The ​​surface area of the Democratic Republic of Congo, the second-largest African country, is 2.35 million square kilometers (581 million acres). The country has ​​1.3 million square kilometers (321 million acres) of forest areas. Several rivers — such as the Nile and the Congo rivers — supply the Congo with a lot of water and the country’s arable land is of excellent quality. Nevertheless, 95% of the country’s population suffers from hunger.

At the Arab Summit in March, Sudanese President Omar al-Bashir put forth an initiative for Arab food security to have the troubled Egyptian program cultivate thousands of acres in Sudan.

In April, the Sudanese government announced the allocation of Sudanese land in several water-rich areas where the Egyptians can implement joint projects in food security and by using the agricultural integration program. The latter aims to achieve self-sufficiency when it comes to agricultural and food production. The program was announced in a meeting in Khartoum on April 24, in the presence of five ministers concerned with agriculture and irrigation issues from the two countries.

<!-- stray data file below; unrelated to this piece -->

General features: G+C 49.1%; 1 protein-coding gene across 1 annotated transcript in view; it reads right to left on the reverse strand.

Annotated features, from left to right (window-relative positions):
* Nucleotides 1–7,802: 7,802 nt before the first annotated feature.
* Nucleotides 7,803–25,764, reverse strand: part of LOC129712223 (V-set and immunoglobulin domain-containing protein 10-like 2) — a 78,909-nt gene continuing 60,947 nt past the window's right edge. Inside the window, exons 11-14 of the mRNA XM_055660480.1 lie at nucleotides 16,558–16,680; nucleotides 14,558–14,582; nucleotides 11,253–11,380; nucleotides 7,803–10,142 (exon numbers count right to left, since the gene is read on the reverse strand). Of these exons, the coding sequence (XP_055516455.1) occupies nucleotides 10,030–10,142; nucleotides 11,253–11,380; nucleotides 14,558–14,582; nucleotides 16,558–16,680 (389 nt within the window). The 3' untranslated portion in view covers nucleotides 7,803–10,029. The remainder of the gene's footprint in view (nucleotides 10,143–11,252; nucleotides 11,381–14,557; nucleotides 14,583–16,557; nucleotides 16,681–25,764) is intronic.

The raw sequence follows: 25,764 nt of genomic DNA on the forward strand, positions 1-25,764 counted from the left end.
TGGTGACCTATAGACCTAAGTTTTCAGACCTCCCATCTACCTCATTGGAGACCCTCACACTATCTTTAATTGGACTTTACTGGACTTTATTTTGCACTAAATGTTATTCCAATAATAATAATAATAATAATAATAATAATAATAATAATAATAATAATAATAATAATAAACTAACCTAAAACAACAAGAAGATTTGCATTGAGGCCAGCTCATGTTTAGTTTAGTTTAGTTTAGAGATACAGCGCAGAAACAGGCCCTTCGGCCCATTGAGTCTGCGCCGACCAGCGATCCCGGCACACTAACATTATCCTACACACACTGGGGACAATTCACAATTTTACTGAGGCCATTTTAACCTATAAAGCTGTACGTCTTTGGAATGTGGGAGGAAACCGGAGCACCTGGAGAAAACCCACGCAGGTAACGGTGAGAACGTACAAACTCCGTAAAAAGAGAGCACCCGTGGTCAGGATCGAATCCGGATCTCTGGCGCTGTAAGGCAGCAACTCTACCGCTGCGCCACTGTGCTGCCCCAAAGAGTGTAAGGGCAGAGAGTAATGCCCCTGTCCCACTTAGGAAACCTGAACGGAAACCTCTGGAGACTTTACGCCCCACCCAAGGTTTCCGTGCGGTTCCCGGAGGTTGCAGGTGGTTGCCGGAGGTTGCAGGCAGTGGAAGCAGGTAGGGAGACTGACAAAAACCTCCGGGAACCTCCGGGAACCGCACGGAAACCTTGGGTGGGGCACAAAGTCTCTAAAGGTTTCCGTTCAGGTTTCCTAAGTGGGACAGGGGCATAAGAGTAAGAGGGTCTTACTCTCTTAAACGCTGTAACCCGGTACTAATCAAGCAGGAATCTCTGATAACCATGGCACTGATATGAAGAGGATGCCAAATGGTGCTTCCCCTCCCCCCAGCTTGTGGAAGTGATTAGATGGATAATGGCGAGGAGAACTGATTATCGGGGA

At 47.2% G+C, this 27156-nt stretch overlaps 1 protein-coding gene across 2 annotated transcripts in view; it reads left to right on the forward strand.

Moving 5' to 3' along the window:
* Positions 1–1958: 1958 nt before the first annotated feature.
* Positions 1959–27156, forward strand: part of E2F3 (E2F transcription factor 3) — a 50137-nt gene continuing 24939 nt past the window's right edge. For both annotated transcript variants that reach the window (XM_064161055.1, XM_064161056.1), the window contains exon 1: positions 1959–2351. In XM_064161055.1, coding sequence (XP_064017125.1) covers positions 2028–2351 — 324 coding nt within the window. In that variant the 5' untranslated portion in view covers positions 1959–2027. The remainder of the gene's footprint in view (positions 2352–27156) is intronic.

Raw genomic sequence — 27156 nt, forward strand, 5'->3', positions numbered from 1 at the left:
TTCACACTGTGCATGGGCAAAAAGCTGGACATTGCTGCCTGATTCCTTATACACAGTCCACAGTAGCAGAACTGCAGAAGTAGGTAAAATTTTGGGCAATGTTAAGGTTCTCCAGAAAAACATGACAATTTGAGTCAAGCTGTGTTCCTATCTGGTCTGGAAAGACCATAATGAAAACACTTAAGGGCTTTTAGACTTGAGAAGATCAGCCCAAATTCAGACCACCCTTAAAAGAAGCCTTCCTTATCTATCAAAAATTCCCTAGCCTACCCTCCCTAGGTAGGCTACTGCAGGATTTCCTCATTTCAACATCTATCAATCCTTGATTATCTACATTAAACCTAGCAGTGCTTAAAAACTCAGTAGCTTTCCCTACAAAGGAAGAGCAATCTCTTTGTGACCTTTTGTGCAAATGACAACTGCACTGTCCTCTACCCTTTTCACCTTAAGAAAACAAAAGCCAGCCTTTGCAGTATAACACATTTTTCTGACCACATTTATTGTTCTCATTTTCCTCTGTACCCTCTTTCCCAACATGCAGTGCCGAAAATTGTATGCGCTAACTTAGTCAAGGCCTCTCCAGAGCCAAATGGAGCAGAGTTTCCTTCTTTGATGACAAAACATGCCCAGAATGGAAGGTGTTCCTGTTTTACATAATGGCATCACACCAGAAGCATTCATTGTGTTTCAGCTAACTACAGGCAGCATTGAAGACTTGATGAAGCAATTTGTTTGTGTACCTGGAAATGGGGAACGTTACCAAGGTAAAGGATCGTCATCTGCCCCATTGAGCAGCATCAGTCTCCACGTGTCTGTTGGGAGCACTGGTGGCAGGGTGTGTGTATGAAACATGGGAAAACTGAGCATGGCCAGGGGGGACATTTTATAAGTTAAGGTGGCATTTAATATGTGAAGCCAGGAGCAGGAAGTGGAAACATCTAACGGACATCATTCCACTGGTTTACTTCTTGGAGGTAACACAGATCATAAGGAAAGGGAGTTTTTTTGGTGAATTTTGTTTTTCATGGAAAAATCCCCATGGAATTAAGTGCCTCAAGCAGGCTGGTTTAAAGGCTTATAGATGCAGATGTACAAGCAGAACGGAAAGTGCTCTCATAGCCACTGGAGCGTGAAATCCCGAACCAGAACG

The Sudanese government had allocated 200,000 acres in Damazin and Kassala as the project’s first stage in Egypt. The Egyptians chose cotton crops and sunflower as a start to cultivate Damazin, where 20,000 acres are currently being cultivated, out of a total of 100,000 acres.

Efforts on the part of the Egyptian Farmers Union had preceded the latest governmental measures to achieve agricultural integration. These efforts started in December. Mohamed Burgos, the head of the union, told Al-Monitor that the union was given 100,000 acres by the Sudanese Ministry of Investment.